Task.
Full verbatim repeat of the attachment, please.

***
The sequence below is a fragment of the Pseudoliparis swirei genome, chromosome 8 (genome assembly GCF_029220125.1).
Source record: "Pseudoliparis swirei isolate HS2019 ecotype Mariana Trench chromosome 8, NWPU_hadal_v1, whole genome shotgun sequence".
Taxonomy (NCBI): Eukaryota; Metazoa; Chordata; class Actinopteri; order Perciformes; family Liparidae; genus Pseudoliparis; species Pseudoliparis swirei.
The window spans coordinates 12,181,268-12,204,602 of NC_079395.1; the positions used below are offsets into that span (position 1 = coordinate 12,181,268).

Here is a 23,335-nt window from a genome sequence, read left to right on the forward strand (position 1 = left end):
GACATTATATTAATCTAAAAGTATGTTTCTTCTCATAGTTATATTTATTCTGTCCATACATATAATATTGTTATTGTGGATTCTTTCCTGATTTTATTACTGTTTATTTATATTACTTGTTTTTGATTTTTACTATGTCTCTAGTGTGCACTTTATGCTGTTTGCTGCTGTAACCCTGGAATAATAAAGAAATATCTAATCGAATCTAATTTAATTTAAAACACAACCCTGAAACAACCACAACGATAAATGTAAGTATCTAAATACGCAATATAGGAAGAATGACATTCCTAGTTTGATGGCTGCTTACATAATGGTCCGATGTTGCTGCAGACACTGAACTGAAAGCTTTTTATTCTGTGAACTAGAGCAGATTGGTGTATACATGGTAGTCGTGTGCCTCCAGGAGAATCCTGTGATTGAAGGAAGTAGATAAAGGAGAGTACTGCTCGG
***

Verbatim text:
The sequence below is a fragment of the Pseudoliparis swirei genome, chromosome 8 (genome assembly GCF_029220125.1).
Source record: "Pseudoliparis swirei isolate HS2019 ecotype Mariana Trench chromosome 8, NWPU_hadal_v1, whole genome shotgun sequence".
Taxonomy (NCBI): Eukaryota; Metazoa; Chordata; class Actinopteri; order Perciformes; family Liparidae; genus Pseudoliparis; species Pseudoliparis swirei.
The window spans coordinates 12,181,268-12,204,602 of NC_079395.1; the positions used below are offsets into that span (position 1 = coordinate 12,181,268).

Here is a 23,335-nt window from a genome sequence, read left to right on the forward strand (position 1 = left end):
GACATTATATTAATCTAAAAGTATGTTTCTTCTCATAGTTATATTTATTCTGTCCATACATATAATATTGTTATTGTGGATTCTTTCCTGATTTTATTACTGTTTATTTATATTACTTGTTTTTGATTTTTACTATGTCTCTAGTGTGCACTTTATGCTGTTTGCTGCTGTAACCCTGGAATAATAAAGAAATATCTAATCGAATCTAATTTAATTTAAAACACAACCCTGAAACAACCACAACGATAAATGTAAGTATCTAAATACGCAATATAGGAAGAATGACATTCCTAGTTTGATGGCTGCTTACATAATGGTCCGATGTTGCTGCAGACACTGAACTGAAAGCTTTTTATTCTGTGAACTAGAGCAGATTGGTGTATACATGGTAGTCGTGTGCCTCCAGGAGAATCCTGTGATTGAAGGAAGTAGATAAAGGAGAGTACTGCTCGG